As I've mentioned before, I've been trying to decide for some months between two different career options: teaching seminary and teaching computer science. I needed to answer two questions: which of the two I wanted to do and which, if either, God would have me do. I came to know early on that it was my decision to make. So I gathered information and thought deeply and often about the advantages of either choice.

As part of this decision-making process, I taught a seminary class for the last two weeks. I couldn't believe how great my students were. They were attentive, helped each other, and really wanted to learn about the gospel. I had fun getting to know them and trying to be the best teacher I could be for their specific needs.

Halfway through my two weeks, we discussed the first two chapters of the Book of Mosiah (in the Book of Mormon). I thought I'd been a little too dry, so I tried to make the lesson a bit more entertaining than my previous two. My efforts were moderately successful, and I thought the lesson went extremely well.

As I left the building, I thought about how much I loved teaching these students. It's challenging and fun. I realized that the single thing I love most about teaching seminary is the feeling I get when I teach the gospel. The Holy Spirit testifies of truth, and it testifies most strongly when we learn something new or when we teach others (see,22#21). As I thought about it, I realized that I recognized the feeling from the countless times I've taught others about the truths I know and hold dear, formally and informally. It was the same feeling I enjoyed in those particularly good lessons on the mission, in the devotionals I taught to my participants at EFY, and in conversations with friends. I realized that because I have no plans to stop living and talking about the gospel, I have no reason to suppose that I'll stop having opportunities to teach the gospel.

This realization meant that the largest motivation I had to teach seminary over any other career was largely irrelevant. I hadn't yet decided, but I immediately recognized that this would be an important consideration in my decision.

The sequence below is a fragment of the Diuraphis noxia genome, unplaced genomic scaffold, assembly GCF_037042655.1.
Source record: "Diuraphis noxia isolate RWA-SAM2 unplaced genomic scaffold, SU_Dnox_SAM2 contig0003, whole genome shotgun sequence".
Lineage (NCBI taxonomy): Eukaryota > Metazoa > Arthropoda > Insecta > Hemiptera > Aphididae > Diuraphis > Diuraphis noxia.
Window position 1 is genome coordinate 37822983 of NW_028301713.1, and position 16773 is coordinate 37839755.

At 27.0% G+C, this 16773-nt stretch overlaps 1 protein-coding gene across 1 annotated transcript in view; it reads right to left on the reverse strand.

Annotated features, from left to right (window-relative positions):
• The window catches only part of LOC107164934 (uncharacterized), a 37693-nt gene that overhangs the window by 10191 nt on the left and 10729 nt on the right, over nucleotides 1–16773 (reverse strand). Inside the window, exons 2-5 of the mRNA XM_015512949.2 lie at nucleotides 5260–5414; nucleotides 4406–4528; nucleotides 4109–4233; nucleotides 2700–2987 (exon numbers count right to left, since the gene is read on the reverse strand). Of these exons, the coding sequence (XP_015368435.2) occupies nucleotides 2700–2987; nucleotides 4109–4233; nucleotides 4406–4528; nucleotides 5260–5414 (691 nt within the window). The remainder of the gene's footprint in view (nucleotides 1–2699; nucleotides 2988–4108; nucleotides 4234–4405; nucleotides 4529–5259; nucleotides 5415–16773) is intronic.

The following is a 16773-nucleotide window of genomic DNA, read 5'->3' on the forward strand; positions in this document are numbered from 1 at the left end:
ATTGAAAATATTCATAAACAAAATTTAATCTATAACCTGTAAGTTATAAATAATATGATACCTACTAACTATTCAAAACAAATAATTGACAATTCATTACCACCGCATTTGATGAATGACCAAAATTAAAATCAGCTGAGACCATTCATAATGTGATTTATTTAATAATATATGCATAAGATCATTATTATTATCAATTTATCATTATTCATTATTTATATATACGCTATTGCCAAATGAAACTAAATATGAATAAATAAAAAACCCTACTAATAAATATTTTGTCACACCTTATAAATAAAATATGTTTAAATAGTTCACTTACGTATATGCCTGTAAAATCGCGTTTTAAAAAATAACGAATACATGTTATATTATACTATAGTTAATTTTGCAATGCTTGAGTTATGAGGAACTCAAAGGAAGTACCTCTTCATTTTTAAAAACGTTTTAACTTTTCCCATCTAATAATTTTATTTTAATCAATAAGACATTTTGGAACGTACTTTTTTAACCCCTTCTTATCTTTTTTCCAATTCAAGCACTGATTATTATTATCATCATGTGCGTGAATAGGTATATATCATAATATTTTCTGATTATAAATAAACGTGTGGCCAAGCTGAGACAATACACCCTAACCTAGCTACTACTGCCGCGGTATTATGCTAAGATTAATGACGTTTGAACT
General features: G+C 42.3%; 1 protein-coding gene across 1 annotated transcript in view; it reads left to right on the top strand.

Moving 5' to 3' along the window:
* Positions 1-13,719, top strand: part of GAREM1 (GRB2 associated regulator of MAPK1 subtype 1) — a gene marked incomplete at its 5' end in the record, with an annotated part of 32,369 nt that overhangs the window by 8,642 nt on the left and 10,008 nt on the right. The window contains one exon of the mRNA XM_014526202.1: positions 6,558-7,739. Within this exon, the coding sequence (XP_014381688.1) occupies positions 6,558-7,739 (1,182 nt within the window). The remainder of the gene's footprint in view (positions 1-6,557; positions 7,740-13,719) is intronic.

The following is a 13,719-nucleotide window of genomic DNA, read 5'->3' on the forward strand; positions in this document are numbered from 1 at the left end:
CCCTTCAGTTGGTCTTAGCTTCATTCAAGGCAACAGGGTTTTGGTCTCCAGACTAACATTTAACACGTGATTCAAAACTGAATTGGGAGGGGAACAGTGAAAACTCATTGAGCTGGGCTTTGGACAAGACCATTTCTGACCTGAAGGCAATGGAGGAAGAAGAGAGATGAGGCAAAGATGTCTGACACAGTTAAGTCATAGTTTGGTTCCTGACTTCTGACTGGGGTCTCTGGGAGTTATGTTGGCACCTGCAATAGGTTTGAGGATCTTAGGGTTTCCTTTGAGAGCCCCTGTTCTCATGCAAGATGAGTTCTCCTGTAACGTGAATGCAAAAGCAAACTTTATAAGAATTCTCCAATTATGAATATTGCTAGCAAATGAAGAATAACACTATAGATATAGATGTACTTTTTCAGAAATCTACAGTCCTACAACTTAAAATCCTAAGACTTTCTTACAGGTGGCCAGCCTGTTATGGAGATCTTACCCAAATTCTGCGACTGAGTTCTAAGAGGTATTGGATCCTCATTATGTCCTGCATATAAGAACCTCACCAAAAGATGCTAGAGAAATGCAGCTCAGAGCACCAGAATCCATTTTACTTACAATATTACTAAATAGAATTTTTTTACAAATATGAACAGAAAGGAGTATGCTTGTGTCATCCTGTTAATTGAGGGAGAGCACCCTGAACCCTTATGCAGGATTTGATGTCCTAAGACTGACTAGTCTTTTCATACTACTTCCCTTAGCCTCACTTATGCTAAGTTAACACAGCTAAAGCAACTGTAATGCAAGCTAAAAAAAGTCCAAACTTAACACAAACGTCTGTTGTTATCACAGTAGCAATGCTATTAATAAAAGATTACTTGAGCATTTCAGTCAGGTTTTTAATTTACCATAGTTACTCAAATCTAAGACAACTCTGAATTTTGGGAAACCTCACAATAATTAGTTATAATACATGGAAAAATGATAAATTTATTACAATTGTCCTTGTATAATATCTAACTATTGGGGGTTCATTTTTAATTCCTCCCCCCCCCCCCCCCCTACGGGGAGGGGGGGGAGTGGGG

Towards the end of the week, I talked with a professor and friend of mine. I don't remember what we were discussing, but I remember that we touched on some research I'd heard about last year that was a collaboration between electrical engineers and classicists. I remember thinking that perhaps my niche could be to encourage such collaboration between departments and colleges. I thought that I would only be able to fill this particular niche if I decided to pursue a career in computer science. As with my previously mentioned consideration, I filed the fact away for further consideration without making a decision in the moment.

The next day, I went to the temple. I had a moment to sit and think and pray. I took advantage of the opportunity to discuss what I'd learned with God and to ask Him to help me to gather the information I would need in order to make a reasonable decision. I had expected a long, drawn-out process over the course of the next several months. So I was floored when I had the distinct impression that God told me that He'd already given me all the information I needed. I thought for a moment, made a decision, and told Him about it. He accepted and approved of my decision.

I am now preparing for a career as a professor of computer science.